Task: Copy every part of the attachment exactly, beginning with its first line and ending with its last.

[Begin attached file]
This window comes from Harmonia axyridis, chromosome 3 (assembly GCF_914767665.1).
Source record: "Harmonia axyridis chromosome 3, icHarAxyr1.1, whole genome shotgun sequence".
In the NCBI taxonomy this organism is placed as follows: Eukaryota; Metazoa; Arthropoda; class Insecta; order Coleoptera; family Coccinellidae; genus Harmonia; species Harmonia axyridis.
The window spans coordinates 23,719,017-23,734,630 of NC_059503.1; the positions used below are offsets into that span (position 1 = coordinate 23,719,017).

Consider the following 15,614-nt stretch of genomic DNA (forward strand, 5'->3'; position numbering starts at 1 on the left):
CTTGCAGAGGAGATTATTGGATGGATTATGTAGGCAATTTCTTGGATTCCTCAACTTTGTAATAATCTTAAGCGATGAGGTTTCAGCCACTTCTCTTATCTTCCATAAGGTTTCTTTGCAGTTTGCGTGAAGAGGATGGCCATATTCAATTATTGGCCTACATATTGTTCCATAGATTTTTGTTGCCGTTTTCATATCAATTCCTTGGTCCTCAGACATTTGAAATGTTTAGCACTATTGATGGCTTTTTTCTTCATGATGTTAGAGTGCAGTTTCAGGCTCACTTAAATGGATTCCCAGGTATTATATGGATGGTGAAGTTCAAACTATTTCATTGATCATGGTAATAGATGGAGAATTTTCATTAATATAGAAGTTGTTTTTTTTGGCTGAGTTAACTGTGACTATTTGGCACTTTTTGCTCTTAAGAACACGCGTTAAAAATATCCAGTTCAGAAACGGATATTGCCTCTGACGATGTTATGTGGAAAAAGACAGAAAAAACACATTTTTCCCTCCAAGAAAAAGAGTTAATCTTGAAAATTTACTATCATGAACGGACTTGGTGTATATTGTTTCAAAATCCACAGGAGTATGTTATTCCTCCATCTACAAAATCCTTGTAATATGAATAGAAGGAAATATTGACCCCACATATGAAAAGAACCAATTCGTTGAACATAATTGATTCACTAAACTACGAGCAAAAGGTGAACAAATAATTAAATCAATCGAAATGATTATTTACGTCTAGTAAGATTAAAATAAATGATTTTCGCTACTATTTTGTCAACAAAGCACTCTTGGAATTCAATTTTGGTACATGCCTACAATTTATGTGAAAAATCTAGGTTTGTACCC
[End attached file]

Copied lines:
This window comes from Harmonia axyridis, chromosome 3 (assembly GCF_914767665.1).
Source record: "Harmonia axyridis chromosome 3, icHarAxyr1.1, whole genome shotgun sequence".
In the NCBI taxonomy this organism is placed as follows: Eukaryota; Metazoa; Arthropoda; class Insecta; order Coleoptera; family Coccinellidae; genus Harmonia; species Harmonia axyridis.
The window spans coordinates 23,719,017-23,734,630 of NC_059503.1; the positions used below are offsets into that span (position 1 = coordinate 23,719,017).

Consider the following 15,614-nt stretch of genomic DNA (forward strand, 5'->3'; position numbering starts at 1 on the left):
CTTGCAGAGGAGATTATTGGATGGATTATGTAGGCAATTTCTTGGATTCCTCAACTTTGTAATAATCTTAAGCGATGAGGTTTCAGCCACTTCTCTTATCTTCCATAAGGTTTCTTTGCAGTTTGCGTGAAGAGGATGGCCATATTCAATTATTGGCCTACATATTGTTCCATAGATTTTTGTTGCCGTTTTCATATCAATTCCTTGGTCCTCAGACATTTGAAATGTTTAGCACTATTGATGGCTTTTTTCTTCATGATGTTAGAGTGCAGTTTCAGGCTCACTTAAATGGATTCCCAGGTATTATATGGATGGTGAAGTTCAAACTATTTCATTGATCATGGTAATAGATGGAGAATTTTCATTAATATAGAAGTTGTTTTTTTTGGCTGAGTTAACTGTGACTATTTGGCACTTTTTGCTCTTAAGAACACGCGTTAAAAATATCCAGTTCAGAAACGGATATTGCCTCTGACGATGTTATGTGGAAAAAGACAGAAAAAACACATTTTTCCCTCCAAGAAAAAGAGTTAATCTTGAAAATTTACTATCATGAACGGACTTGGTGTATATTGTTTCAAAATCCACAGGAGTATGTTATTCCTCCATCTACAAAATCCTTGTAATATGAATAGAAGGAAATATTGACCCCACATATGAAAAGAACCAATTCGTTGAACATAATTGATTCACTAAACTACGAGCAAAAGGTGAACAAATAATTAAATCAATCGAAATGATTATTTACGTCTAGTAAGATTAAAATAAATGATTTTCGCTACTATTTTGTCAACAAAGCACTCTTGGAATTCAATTTTGGTACATGCCTACAATTTATGTGAAAAATCTAGGTTTGTACCC